Training Primary Care Physicians to Serve Underserved Communities: Follow-up Survey of Primary Care Graduates
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Increasing proportions of primary care (PC) physicians enhance population life expectancy and quality of life.1 Basu et al. found that “… as the density of primary care physicians decreased from 46.6 to 41.4 per 100, 000 population” mortality increased.2 For the underserved, need for PCPs is higher, supply is worse, and attrition is greater due to burnout and leaving practice.3 Thus, effective training programs are necessary to prepare competent, committed, resilient doctors to practice PC, particularly with underserved communities.
Our prior, 2006, survey of 20 years of graduates from the NYU/Bellevue Primary Care Internal Medicine Residency (NYUBPC) concluded that program graduates’ high engagement in PC (over 90%) and unexpectedly low (15%) burnout relate to our program pillars: psychosocial medicine, clinical epidemiology, health policy, learning to learn and teach, being whole (patients and learners), and visioning—layered over rigorous inner-city clinical training.4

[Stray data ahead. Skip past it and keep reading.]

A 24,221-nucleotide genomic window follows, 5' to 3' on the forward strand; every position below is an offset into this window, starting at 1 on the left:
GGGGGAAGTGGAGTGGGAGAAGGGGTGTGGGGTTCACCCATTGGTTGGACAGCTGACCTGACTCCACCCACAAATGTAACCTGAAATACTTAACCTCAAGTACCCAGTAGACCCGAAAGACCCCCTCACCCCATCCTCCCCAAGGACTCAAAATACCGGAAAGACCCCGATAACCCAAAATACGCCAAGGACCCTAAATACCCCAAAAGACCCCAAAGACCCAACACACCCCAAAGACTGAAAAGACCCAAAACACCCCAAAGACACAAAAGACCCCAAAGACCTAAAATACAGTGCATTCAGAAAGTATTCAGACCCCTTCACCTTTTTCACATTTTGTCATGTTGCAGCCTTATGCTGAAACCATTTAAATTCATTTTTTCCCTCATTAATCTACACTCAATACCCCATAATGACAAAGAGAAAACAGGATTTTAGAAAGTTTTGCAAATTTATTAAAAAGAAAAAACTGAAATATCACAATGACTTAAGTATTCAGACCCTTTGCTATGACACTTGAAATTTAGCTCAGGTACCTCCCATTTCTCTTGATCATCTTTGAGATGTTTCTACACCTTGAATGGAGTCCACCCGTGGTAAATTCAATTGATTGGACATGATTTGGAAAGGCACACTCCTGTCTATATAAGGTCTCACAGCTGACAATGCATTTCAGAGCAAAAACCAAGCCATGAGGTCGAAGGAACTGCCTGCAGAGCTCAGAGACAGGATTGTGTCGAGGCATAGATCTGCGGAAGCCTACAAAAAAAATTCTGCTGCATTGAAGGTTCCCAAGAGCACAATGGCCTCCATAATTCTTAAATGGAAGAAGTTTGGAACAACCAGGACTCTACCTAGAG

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Conflict of Interest
The authors declare that they do not have a conflict of interest.
- 2.Basu S, Berkowitz SA, Phillips RL, Bitton A, Landon BE, Phillips RS. Association of Primary Care Physician Supply With Population Mortality in the United States, 2005-2015Association of US Primary Care Physician Supply and Population MortalityAssociation of US Primary Care Physician Supply and Population Mortality. JAMA Internal Medicine. 2019;179(4):506–14. https://doi.org/10.1001/jamainternmed.2018.7624 CrossRefPubMedGoogle Scholar